AUSTRALIAN rider Chloe Hosking has praised British star Nicole Cooke for condemning dopers such as Lance Armstrong and Tyler Hamilton in her retirement speech on Monday.
In her last comments as an elite cyclist, Cooke, 29, the 2008 Olympic road champion, spoke about doping and, specifically, Armstrong and his former US Postal Services teammate. ''I do despair that the sport will ever clean itself up when rewards of stealing are greater than riding clean,'' she said.
''If that remains the case, the temptation for those with no morals will always be too great.''
After confessing to doping, Hamilton wrote a best-seller with Daniel Coyle titled The Secret Race, that detailed doping on Armstrong's US Postal Services and other teams.
It is not known if Armstrong plans to write his version of his doping case and the events that led to him to confess to drug use in an interview with Oprah Winfrey on Tuesday (AEDT time), which is due to air on Friday.
It was reported that Armstrong confessed to using performance-enhancing drugs in the 2½-hour interview, recorded in his home town of Austin, Texas.
Armstrong was not spared Cooke's wrath. ''Tyler Hamilton will make more money from his book describing how he cheated than I will make in all my years of honest labour,'' Cooke said. ''Please don't reward people like Hamilton with money … there are many places infinitely more deserving than the filthy hands of Hamilton.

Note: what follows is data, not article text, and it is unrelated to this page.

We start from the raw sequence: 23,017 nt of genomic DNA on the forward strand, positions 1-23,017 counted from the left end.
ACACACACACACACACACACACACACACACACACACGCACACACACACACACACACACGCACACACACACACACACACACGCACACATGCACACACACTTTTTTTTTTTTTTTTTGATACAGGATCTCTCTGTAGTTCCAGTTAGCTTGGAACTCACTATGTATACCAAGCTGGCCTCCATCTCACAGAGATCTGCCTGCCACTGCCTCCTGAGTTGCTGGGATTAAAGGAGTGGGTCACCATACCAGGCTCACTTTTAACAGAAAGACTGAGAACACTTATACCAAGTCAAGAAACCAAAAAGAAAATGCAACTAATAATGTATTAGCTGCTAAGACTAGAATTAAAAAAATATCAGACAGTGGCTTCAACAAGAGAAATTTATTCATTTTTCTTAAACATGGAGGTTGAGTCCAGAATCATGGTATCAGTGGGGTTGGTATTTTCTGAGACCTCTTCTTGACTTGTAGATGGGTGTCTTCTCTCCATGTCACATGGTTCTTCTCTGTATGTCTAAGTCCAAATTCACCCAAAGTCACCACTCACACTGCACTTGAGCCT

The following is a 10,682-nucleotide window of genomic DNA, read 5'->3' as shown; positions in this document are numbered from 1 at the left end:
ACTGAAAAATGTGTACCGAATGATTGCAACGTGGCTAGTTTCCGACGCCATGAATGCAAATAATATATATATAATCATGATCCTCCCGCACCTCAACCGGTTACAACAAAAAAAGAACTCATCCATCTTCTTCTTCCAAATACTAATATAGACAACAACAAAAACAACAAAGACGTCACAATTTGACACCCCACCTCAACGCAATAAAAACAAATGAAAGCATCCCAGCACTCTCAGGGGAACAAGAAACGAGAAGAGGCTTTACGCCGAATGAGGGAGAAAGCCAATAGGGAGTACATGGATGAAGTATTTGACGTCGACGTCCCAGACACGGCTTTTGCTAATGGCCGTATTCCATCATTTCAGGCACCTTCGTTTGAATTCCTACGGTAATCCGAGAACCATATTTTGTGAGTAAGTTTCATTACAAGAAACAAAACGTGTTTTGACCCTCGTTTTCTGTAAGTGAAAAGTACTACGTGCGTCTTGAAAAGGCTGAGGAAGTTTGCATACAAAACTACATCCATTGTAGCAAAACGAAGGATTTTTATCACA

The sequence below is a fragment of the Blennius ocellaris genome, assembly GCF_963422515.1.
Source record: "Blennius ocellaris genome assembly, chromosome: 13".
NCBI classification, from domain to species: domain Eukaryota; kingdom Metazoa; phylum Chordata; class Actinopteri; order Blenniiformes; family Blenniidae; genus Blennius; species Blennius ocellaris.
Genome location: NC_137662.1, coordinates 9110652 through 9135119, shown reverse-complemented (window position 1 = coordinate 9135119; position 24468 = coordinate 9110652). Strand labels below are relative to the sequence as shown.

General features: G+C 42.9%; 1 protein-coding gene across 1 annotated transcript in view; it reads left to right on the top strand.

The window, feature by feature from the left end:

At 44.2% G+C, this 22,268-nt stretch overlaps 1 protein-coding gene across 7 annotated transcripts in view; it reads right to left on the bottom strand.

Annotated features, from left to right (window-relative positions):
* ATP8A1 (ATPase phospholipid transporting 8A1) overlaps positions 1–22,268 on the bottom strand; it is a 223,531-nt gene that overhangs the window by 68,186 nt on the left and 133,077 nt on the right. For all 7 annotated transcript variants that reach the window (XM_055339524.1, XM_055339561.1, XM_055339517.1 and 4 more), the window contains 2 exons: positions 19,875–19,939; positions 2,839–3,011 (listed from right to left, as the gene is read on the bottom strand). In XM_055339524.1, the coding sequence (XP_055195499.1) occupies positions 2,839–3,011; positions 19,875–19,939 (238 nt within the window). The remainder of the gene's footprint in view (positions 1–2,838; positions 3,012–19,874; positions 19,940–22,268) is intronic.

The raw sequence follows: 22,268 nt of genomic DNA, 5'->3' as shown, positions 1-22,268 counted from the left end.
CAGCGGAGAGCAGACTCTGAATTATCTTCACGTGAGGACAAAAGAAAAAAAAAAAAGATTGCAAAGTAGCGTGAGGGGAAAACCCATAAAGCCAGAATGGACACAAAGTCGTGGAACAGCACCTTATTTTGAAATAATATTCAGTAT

''All these 'born again' champions of a clean sport. They could be more accurately described as criminals who stole other's livelihoods [and] who are only ever genuinely sorry about one thing - they are very sorry they were caught.''
''When Lance 'cries' on Oprah later this week and she passes him the tissue, spare a thought for all those genuine people who walked away with no rewards - just shattered dreams.''
Hosking, 22, and a member of the Hitec Products team, says that she has no view of Armstrong in particular because she is ''far removed'' from his era. Asked if she will watch his interview with Winfrey, Hosking said: ''I won't watch it. I am just not interested. It's a saga and not good for the sport.
''There is going to be huge repercussions. People say it needs to be talked about. Maybe it does. But how long has it been going on for? I don't know what I can offer to the discussion. It was before my time. I am from a new generation of cycling now. We are the future of cycling.''
But Hosking agrees with Cooke that riders who confess to doping don't deserve to profit from it. ''What she said about Tyler Hamilton really resonated with me,'' she said. ''He's going to make a lot of money off his book. I have always said to people, 'they give him a pat on the back for coming out and telling it how it is'. But he still cheated!''
On Tuesday, Armstrong was left gauging fall-out from the developments in his case on a day that began with him addressing staff at the Livestrong Foundation he had helped to create after his comeback from testicular cancer, and apologising for ''letting them down''.